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Medicaid expansion faces struggles over immigrants: report


By Paul Barr
Posted: March 19, 2013 - 2:00 pm ET
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A new report highlights the struggles certain states may face in expanding their Medicaid programs under healthcare reform because of high numbers of immigrant residents who won't qualify for the federal coverage.

Some states have relatively higher proportions of illegal and recent immigrants in the pool of adults under age 65 who are expected to gain Medicaid coverage in 2014 under the Patient Protection and Affordable Care Act, according to an analysis of U.S. Census Bureau data by the Robert Wood Johnson Foundation.

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The Patient Protection and Affordable Care Act's Medicaid expansion excludes illegal immigrants and Medicaid itself generally excludes immigrants who have been in the country legally for less than five years.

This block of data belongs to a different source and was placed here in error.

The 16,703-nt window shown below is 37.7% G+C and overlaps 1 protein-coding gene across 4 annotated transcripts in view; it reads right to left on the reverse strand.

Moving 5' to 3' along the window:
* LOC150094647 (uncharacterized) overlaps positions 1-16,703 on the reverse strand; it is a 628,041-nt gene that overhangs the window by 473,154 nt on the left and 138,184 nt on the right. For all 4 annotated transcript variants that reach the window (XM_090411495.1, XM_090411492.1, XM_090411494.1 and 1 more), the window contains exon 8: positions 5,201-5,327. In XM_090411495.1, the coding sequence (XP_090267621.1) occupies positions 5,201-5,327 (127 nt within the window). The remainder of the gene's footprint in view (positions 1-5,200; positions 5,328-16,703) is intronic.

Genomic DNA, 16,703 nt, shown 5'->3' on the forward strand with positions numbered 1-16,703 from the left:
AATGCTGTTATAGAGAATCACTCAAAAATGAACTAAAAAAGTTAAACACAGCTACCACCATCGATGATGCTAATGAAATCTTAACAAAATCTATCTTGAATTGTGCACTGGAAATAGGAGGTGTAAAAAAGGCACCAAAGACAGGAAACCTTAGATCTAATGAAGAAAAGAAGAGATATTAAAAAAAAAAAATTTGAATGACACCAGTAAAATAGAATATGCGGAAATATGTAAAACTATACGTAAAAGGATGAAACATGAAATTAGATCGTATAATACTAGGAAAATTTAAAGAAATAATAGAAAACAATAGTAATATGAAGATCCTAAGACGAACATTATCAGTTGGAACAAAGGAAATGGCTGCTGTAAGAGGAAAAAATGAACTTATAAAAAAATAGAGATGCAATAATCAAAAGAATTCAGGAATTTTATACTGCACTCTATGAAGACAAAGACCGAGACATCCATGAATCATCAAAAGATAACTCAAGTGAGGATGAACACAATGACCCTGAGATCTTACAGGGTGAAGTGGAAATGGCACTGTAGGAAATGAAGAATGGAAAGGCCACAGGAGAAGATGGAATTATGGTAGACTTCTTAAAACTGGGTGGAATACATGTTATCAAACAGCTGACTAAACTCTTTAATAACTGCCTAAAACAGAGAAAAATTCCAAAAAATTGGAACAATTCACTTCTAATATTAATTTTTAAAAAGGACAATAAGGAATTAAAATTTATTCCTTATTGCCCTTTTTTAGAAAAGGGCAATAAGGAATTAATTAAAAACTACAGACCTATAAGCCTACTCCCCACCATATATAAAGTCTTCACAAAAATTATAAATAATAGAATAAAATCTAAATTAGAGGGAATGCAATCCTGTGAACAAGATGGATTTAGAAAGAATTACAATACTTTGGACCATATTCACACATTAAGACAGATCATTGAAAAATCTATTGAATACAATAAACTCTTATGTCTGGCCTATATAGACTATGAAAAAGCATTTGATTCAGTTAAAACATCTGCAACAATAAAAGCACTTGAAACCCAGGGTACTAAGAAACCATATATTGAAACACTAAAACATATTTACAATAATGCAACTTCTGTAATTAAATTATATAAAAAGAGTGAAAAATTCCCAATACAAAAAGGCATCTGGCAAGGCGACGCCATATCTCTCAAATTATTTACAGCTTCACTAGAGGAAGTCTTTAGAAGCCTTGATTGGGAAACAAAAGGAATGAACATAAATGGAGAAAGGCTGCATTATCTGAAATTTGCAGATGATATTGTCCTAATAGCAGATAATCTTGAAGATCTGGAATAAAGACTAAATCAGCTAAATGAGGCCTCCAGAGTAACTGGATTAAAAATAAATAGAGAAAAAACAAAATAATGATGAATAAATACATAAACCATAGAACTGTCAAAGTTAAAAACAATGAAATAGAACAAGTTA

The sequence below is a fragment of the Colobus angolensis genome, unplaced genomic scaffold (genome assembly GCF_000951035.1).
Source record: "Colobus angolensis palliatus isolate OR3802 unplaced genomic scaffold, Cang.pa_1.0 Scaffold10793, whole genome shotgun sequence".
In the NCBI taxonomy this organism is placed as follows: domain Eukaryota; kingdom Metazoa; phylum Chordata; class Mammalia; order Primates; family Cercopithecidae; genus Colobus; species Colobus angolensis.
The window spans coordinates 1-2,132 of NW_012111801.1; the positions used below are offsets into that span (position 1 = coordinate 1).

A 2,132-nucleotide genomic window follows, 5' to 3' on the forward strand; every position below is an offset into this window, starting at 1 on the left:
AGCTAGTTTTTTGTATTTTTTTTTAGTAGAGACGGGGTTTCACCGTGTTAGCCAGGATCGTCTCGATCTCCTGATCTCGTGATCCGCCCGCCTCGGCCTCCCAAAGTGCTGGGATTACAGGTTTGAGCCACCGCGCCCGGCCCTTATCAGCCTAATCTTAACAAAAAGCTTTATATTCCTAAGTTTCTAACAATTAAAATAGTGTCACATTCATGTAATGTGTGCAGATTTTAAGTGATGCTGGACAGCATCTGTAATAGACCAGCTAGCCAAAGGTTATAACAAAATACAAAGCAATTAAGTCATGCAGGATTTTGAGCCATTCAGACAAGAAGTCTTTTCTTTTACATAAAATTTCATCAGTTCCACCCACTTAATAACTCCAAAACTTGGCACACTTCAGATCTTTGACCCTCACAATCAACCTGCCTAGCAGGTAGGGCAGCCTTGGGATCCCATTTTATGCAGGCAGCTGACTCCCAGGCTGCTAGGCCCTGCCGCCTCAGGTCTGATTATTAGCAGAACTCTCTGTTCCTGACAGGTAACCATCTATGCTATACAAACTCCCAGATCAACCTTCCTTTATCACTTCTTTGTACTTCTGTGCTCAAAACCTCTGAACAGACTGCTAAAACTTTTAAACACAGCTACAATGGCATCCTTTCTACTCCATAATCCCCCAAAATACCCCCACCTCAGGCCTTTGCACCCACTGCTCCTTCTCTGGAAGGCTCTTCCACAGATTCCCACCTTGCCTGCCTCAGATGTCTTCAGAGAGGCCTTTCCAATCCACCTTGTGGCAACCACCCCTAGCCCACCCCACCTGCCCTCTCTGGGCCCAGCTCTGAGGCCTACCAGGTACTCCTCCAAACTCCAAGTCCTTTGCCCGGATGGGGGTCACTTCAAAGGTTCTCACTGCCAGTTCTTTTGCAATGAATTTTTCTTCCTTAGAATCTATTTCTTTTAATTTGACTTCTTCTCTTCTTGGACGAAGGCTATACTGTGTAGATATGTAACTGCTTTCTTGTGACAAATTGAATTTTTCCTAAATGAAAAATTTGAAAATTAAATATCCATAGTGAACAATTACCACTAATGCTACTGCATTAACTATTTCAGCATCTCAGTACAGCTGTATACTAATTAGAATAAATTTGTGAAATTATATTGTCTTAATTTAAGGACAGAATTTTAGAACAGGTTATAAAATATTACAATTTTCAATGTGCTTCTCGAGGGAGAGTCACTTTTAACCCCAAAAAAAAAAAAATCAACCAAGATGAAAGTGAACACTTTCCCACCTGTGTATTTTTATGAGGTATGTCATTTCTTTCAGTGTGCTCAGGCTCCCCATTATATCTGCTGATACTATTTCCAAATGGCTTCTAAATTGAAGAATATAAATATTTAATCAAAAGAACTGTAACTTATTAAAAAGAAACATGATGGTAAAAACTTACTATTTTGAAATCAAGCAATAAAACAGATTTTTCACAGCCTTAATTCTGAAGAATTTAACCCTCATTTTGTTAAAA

“Safety net healthcare providers are likely to continue to be key providers for this population after health reform, and the need for safety net care will not be spread evenly across states,” the authors wrote.

The variation is wide among certain states. The analysis found that in Nevada, 34% of low-income, uninsured adults under age 65 are likely to be immigrants who are ineligible for Medicaid expansion next year under reform. In Arizona, the number is 31% and in California and Texas it is 26%.

In Mississippi, meanwhile, only about 3% of potential recipients of Medicaid coverage under expansion are immigrants who likely wouldn't qualify, while in Missouri and Louisiana 4% won't qualify. The report defines low-income as a family earning 138% of the federal poverty level. The Affordable Care Act calls for states to raise Medicaid eligibility to at least 133% and as high as 138% of the federal poverty level.

In January, President Barack Obama and a bipartisan alliance of senators proposed an overhaul of U.S. immigration laws that envisions a temporary legal status for millions of residents living in the U.S. illegally who would qualify for a path to citizenship. Those immigrants would remain ineligible for healthcare coverage under the Affordable Care Act, though their advocates argue that continuing to exclude them would be a mistake.


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